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David and Nancy French opposed Trump, and it cost them.

David and Nancy French are evangelical Christians and two of the most outspoken conservative opponents of Donald Trump in the country. Taking this stand has not been without a cost for them. Today, they have both written searching reflections on what their opposition has cost them. The pieces linked below are difficult to read, but I think that they are necessary to read if you want to understand the darkness lurking just beneath the surface of this election season.

Thank you for fighting the good fight, David and Nancy. There are many of us who admire you and your principled stand this past year. Your moral clarity in the midst of a blinding fog has lit the way for many. Thank you.

Robbie George calls for charity among conservatives currently divided

Dr. Robbie George of Princeton University is regarded by many as the leading intellectual of conservatism. In a Facebook post today, he calls for charity among conservatives who are currently divided over how to vote in the 2016 presidential election. George writes:

Lincoln famously said: “With malice towards none, with charity for all; with firmness in the right as God gives us to see the right.”

Friends, we are in a terrible fix here. And it is putting some of us at each other’s throats. it must not be permitted to do that. Donald Trump is dreadful. Hillary Clinton is horrible. One called for the killing of the innocent family members of terrorists. The other promises to protect the killing of unborn babies up to the point of birth. One shamefully denies that John McCain is a war hero. The other shamelessly lies to grieving families about the circumstances of their loved ones’ murders in Benghazi. Neither of the two is fit to be president. Either would be a disaster.

Faced with this appalling choice, some good people find it obvious that Donald Trump, vile though he may be, is the lesser evil. Others find it no less obvious that Hillary Clinton, odious as she is, is the lesser evil. For some of us, it just isn’t obvious which of these two scoundrels would do greater harm in the long run. But this is where charity is required. There is no point in getting angry at people for whom what is obvious to oneself in these appalling circumstances is not obvious. Every single one of us needs to do his or her best to think this thing through carefully and then follow the dictates of conscience, acknowledging and appreciating the fact that conscience might lead other reasonable people of goodwill to a different conclusion.

Whatever happens, whichever of these people is elected, those of us who believe in limited government, constitutional fidelity and the Rule of law, flourishing institutions of civil society, traditional principles of morality, and the like are going to have profoundly important work to do. And we will need to do it together. Let us not break the cords that bind us together in friendship and conviction.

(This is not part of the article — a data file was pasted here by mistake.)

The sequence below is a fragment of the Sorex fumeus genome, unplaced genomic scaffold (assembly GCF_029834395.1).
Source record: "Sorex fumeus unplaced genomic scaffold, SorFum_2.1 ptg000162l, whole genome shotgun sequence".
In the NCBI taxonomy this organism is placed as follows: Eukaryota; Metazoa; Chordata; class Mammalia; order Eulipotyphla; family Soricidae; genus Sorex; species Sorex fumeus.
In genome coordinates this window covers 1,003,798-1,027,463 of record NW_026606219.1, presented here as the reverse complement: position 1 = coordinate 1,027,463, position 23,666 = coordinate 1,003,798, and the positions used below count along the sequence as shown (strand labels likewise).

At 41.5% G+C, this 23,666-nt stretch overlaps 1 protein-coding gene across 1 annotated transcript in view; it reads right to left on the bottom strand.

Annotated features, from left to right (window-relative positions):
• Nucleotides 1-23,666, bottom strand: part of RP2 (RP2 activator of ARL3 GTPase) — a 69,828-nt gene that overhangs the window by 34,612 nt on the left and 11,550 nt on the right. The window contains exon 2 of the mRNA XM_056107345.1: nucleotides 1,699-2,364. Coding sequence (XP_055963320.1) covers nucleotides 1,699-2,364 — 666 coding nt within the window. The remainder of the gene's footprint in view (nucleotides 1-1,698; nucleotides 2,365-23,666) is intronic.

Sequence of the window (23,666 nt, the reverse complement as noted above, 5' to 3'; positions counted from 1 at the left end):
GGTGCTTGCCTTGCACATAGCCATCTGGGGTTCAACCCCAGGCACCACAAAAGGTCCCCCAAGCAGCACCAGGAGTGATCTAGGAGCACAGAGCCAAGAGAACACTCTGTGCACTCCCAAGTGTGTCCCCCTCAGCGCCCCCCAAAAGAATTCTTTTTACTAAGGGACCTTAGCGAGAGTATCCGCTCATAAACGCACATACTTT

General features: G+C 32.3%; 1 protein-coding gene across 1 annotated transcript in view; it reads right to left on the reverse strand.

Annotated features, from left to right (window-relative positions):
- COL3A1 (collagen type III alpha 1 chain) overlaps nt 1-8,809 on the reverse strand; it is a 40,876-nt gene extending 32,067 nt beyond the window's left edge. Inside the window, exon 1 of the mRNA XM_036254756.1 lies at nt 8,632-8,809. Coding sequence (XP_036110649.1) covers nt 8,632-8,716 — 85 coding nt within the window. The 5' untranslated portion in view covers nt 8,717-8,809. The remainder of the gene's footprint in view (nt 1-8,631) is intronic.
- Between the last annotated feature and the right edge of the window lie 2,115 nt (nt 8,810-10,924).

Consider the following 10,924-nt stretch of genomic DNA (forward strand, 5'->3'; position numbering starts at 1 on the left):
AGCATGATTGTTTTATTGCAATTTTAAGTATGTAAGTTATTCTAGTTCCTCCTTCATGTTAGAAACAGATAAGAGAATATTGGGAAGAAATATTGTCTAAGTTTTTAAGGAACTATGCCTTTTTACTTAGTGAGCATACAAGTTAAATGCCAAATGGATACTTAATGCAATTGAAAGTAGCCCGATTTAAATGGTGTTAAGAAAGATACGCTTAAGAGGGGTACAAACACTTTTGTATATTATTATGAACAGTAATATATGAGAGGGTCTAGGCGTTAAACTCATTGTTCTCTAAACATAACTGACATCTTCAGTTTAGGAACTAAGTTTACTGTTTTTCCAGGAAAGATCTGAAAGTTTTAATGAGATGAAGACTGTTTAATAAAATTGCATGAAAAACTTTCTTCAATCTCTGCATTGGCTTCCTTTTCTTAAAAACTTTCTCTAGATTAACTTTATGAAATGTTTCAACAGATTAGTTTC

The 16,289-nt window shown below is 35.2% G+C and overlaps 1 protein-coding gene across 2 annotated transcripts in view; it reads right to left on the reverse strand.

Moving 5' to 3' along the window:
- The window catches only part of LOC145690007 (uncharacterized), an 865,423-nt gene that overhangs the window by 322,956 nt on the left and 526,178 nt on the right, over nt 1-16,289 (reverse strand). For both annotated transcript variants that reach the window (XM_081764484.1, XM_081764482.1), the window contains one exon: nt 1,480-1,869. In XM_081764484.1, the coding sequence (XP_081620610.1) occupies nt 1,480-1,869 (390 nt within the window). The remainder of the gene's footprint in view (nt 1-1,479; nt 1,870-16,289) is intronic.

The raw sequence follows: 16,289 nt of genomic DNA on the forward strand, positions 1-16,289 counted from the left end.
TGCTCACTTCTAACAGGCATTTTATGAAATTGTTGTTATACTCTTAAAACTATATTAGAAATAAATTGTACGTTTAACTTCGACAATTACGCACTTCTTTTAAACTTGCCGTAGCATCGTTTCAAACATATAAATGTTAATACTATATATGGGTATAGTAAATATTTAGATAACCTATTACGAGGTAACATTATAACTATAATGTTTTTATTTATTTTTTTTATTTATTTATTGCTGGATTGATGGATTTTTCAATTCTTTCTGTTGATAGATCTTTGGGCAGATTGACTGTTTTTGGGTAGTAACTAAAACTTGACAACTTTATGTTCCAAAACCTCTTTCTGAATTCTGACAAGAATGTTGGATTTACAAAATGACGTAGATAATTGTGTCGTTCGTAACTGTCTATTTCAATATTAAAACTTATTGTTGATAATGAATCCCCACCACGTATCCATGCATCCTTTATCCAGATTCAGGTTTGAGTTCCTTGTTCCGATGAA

Hear, hear. And I would add that many of us evangelical Christians would do well to hear George’s call for charity. Perhaps there are some “evangelicals” who have defended or minimized the character flaws of the GOP nominee. I think that is inexcusable. But that certainly is not the attitude of every evangelical who may be deciding to cast a reluctant, regretful vote for the GOP nominee. Many of them are simply trying to do “damage control” in light of two bad alternatives. I disagree with that, but I understand that.

I have many friends and loved ones who are going to cast a mournful vote for the GOP nominee. They care about the unborn and religious liberty just as much as I do. They have no illusions about what the GOP nominee is. They do not wish to endorse his character, and they aren’t making a public discrediting defense of the indefensible. They too are dismayed about the alternatives before them. But they are making a prudential judgment about the best way to do damage control with their vote. As I said, I disagree with them, but I understand and respect them.

I also wish them to know that the last thing I want is to be divided from them on the other side of this election. The GOP nominee has presided over the most divisive campaign I have ever seen. If he somehow were to achieve a lasting division among Christians who should otherwise be together, his rout would indeed be complete. I for one have no interest in letting him achieve that.


Why more evangelicals may need to follow CT’s lead

Christianity Today has published an unusually scathing editorial by Andy Crouch. Crouch makes the case that “Evangelicals, of all people, should not be silent about Donald Trump’s blatant immorality.” He writes:

Since his nomination, Donald Trump has been able to count on “the evangelicals” (in his words) for a great deal of support.

This past week, the latest (though surely not last) revelations from Trump’s past have caused many evangelical leaders to reconsider. This is heartening, but it comes awfully late. What Trump is, everyone has known and has been able to see for decades, let alone the last few months. The revelations of the past week of his vile and crude boasting about sexual conquest—indeed, sexual assault—might have been shocking, but they should have surprised no one.